The secretary-general of the Japanese Liberal Democratic Party said that a complementary budget for the current fiscal year is needed in order to counter the economic effects of the COVID-19 pandemic.
“If there’s any shortage of funds, we’d like to always respond aggressively including by compiling a supplementary budget,” he said in a television program.
Previously, other government officials have claimed that additional spending would not be needed, as the current reserves would be enough to cover near-term relief spending.
The announcement came after the Japanese parliament approved the US $963 billion budget for the current fiscal year, a 3.8% increase from 2020's initial budget. Many analysts expect actual spending to be higher given the fact that last year the Japanese government approved several extra budgets that ended up increasing debt by 73 billion yen. However, it's highly unlikely that the government will spend as much as it did in the middle of the COVID-19 crisis, now that the economy is recovering.
According to a Japanese government official, the GDP is probably going to grow in the first quarter, mainly due to the fact that the government lifted the state of emergency last month. The recent rise in coronavirus infections is not going to be reflected in the GDP.
So far, 482,867 COVID-19 cases have been reported in Japan, as well as a death toll of 9,221. Cases have been surging as the government struggles with procuring vaccines from foreign manufacturers. Until now, only health care workers have recieved the vaccine, which accounts for less than 1% of the total population.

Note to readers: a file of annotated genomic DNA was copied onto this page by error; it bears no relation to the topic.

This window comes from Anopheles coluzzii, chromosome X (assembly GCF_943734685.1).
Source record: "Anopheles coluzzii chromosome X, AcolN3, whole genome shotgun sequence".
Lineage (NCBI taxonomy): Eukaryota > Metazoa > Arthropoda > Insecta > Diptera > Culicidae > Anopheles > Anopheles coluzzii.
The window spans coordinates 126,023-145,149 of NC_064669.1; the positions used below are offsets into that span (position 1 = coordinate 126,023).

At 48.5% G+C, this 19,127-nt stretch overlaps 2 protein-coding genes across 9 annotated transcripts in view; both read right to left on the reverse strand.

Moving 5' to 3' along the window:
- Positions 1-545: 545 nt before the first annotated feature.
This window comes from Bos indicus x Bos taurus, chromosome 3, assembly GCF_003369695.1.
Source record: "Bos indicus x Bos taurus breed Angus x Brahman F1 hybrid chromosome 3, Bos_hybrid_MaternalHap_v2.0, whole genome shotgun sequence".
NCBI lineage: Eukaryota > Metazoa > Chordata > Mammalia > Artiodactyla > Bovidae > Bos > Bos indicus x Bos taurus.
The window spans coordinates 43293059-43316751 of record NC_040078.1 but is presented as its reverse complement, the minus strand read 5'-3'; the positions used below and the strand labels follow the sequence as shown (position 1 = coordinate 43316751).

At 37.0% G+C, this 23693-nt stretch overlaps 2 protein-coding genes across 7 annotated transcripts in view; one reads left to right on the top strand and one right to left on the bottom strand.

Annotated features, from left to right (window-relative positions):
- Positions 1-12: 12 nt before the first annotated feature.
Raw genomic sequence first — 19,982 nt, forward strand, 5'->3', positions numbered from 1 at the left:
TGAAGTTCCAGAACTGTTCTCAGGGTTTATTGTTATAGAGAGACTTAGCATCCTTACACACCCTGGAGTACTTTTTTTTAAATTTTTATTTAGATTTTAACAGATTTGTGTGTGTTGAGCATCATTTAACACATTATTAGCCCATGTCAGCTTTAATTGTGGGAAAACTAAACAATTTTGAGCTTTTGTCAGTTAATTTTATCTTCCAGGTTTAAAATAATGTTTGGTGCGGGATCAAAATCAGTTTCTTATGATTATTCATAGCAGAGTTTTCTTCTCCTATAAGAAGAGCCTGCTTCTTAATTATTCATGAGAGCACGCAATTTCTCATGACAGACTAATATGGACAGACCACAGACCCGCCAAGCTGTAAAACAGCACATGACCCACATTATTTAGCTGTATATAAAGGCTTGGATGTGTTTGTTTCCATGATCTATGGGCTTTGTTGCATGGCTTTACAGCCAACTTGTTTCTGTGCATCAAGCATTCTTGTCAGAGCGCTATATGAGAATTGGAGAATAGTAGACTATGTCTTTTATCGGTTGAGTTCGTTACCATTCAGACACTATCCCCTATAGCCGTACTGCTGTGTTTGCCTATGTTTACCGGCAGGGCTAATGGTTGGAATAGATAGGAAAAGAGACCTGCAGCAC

After its latest monetary policy meeting, the Bank of Japan decided to widen the long-term interest rates band in an attempt to make its monetary policy sustainable. Adding to this, the bank decided to remove its explicit guidance to buy ETFs at a set pace and decided to buy them only when necessary as long as it doesn't surpass the annual 12 trillion yen ceiling.
The bank is currently studying the feasibility of issuing its own digital currency, following other central banks, in an attempt to compete against the alternatives the private sector offers. For now, the bank will be focused on figuring out whether issuing, distributing, and redeeming a cryptocurrency is technically feasible, and afterward, the bank is set to scrutinize more detailed functions.
By 9:46 GMT, the US dollar fell by 0.09% against the Japanese yen to the 110.62 level.